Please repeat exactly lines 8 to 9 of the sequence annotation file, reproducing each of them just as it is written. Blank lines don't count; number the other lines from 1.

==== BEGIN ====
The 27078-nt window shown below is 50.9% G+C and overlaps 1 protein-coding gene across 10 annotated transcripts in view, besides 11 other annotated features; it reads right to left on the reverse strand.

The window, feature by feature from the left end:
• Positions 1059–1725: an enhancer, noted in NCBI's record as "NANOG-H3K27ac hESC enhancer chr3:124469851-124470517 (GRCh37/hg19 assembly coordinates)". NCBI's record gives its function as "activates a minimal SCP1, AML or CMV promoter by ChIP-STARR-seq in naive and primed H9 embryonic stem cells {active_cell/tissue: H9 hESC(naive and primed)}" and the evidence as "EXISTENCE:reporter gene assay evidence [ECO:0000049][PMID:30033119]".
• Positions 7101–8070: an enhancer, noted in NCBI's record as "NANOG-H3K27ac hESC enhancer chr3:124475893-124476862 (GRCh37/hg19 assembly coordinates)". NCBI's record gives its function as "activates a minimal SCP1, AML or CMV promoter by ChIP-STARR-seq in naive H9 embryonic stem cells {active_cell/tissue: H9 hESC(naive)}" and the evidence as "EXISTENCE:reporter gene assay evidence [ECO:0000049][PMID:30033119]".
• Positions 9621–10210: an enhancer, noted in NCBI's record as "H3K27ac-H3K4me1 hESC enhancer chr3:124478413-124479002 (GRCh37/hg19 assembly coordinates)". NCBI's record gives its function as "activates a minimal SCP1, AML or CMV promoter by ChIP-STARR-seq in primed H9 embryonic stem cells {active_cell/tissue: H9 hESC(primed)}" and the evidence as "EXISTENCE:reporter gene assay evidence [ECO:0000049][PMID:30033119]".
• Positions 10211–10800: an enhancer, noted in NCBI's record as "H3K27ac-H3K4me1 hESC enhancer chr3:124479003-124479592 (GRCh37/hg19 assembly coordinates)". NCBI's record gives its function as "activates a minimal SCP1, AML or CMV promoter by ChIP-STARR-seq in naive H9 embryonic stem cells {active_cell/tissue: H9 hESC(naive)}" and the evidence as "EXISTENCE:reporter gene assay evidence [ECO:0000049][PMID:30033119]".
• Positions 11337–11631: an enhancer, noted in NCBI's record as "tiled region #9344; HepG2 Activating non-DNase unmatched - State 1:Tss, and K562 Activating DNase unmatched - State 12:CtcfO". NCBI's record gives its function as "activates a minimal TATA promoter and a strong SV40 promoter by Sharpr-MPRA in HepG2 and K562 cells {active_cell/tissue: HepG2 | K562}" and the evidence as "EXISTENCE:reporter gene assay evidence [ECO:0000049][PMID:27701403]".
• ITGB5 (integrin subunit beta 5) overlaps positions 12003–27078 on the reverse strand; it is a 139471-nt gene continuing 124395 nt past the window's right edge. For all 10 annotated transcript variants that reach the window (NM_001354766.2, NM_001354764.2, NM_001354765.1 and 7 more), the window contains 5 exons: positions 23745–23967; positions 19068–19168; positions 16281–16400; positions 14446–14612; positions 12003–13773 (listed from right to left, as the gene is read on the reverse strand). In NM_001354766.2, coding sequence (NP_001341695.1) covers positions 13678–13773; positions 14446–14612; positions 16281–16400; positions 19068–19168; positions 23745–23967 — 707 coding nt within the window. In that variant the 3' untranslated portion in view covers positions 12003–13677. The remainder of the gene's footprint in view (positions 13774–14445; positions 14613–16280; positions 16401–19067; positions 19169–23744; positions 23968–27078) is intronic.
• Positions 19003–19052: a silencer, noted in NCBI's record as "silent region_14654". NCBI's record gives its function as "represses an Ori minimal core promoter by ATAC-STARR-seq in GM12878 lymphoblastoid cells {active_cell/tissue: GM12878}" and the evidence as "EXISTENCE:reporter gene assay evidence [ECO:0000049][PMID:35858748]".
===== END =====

• ITGB5 (integrin subunit beta 5) overlaps positions 12003–27078 on the reverse strand; it is a 139471-nt gene continuing 124395 nt past the window's right edge. For all 10 annotated transcript variants that reach the window (NM_001354766.2, NM_001354764.2, NM_001354765.1 and 7 more), the window contains 5 exons: positions 23745–23967; positions 19068–19168; positions 16281–16400; positions 14446–14612; positions 12003–13773 (listed from right to left, as the gene is read on the reverse strand). In NM_001354766.2, coding sequence (NP_001341695.1) covers positions 13678–13773; positions 14446–14612; positions 16281–16400; positions 19068–19168; positions 23745–23967 — 707 coding nt within the window. In that variant the 3' untranslated portion in view covers positions 12003–13677. The remainder of the gene's footprint in view (positions 13774–14445; positions 14613–16280; positions 16401–19067; positions 19169–23744; positions 23968–27078) is intronic.
• Positions 19003–19052: a silencer, noted in NCBI's record as "silent region_14654". NCBI's record gives its function as "represses an Ori minimal core promoter by ATAC-STARR-seq in GM12878 lymphoblastoid cells {active_cell/tissue: GM12878}" and the evidence as "EXISTENCE:reporter gene assay evidence [ECO:0000049][PMID:35858748]".